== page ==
By Molly Weeks Crumbley
a disappearance named CHARLES HENRY named WILLIAM FRANCIS named JACOB BRISCOE
named WLLIAM BARNES named ELIZA ANN LEA named BILL DYSON named JOHN DORSEY named HARRY EDELIN named CHARLES BATSON named GEORGE THOMAS
named HENRY GOUGH named HEZEKIAH TABBS named JIM DORSEY named ROBERT GAINER named GEORGE TILGHMAN named JOHN THOMAS named LEWIS DORSEY named NEALY LEIGH
named ISSAC BLACKISTONE named JOHN FENICK named WASHINGTON MORELAND
named HENRY BUTLER
named HILLARY BEENDER named GEORGE PATTERSON named DONEY BARNES named CHARLES BROWN
named HENRY WOODWARD named DENIS GUIBERT named PHIL CARBERRY
named JANE HUGHES named JOHN LEWIS
named AMBROSE MILLARD named MOSES BENNETT named ARNOLD JONES named ROMULUS WHALIN named THOMAS GROSS named BENEDICT THOMAS named JOHN THOMAS
named HENRY COOPER
named JORDAN BROOKS named JOHN GROSS a good loss a delightful cut into the land
—“A disappearance” by Quenton Baker
The above poem, among many others by Quenton Baker, makes up part of the erasure poetry displayed on one wall of the award-winning Commemorative to Enslaved Peoples of Southern Maryland. Created two years ago at St. Mary’s College of Maryland, the commemorative is a starkly beautiful piece of immersive art marking the location of former slave quarters. The structure invites the viewer to contemplate the nature of slavery and its ripple effects. The Commemorative, according to SMCM President Dr. Tuajuanda Jordan, was conceived as “a living monument to give a voice to those who had been silenced throughout our history.”
Now, on the second anniversary of the Commemorative, the St. Mary’s College community will gather to mark the occasion with a special event. The Sacred Journey: The Beloved Community will take place on Nov. 4 at 4:30 pm at the Commemorative. After music, spoken word performances, and remarks from Jordan and the president of the St. Mary’s County chapter of the NAACP, guests are invited to join student musicians on a Procession of Dignity. As participants make their way towards the college’s waterfront, they will encounter signage on historical information about slavery as well as questions designed to inspire thoughtful reflection. Participants who are unable to make the walk will be provided with golf cart transportation.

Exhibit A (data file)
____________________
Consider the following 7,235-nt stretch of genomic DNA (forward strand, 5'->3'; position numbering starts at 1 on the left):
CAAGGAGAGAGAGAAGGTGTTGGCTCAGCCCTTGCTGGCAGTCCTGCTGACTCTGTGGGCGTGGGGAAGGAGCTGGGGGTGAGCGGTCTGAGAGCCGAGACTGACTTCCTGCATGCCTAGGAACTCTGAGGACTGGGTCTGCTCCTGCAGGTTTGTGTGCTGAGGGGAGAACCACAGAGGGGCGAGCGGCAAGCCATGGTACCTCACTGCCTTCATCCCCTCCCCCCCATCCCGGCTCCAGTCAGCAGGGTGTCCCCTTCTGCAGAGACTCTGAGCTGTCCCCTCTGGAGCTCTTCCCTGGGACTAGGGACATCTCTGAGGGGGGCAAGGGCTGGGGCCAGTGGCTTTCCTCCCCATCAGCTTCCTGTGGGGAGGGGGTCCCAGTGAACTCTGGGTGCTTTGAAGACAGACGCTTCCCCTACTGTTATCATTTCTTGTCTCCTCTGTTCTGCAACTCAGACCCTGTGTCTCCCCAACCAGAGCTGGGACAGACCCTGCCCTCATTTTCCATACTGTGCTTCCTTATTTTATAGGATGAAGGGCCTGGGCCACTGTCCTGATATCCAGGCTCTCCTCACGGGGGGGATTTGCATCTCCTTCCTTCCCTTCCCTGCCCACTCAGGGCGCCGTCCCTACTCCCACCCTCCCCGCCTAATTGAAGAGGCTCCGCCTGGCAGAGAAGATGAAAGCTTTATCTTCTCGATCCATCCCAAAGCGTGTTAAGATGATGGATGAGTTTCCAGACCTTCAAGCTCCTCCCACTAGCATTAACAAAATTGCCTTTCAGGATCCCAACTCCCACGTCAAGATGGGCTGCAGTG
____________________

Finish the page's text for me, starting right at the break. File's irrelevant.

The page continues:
Once all are gathered at the waterfront around 5:20 pm, The Sacred Journey will reach its powerful conclusion. Following a performance by the Southern Maryland Community Mass Choir, students will read out the names of over 120 people who were enslaved on the surrounding property. The event will close with a candlelit libation ceremony led by students.
“Through the emerging tradition of the Sacred Journey, we renew that purpose to educate, enlighten, and empower today’s generations to redeem that history – a call to action to do more in our own communities to address the legacy of slavery and other forms of oppression and marginalization in our nation,” said Jordan.
Those planning to attend should enter the St. Mary’s College campus via Mattapany Road and follow signs to the designated parking areas. In the event of bad weather, the event will be held indoors at the Nancy R. & Norton T. Dodge Performing Arts Center. For more information, visit www.smcm.edu/sj.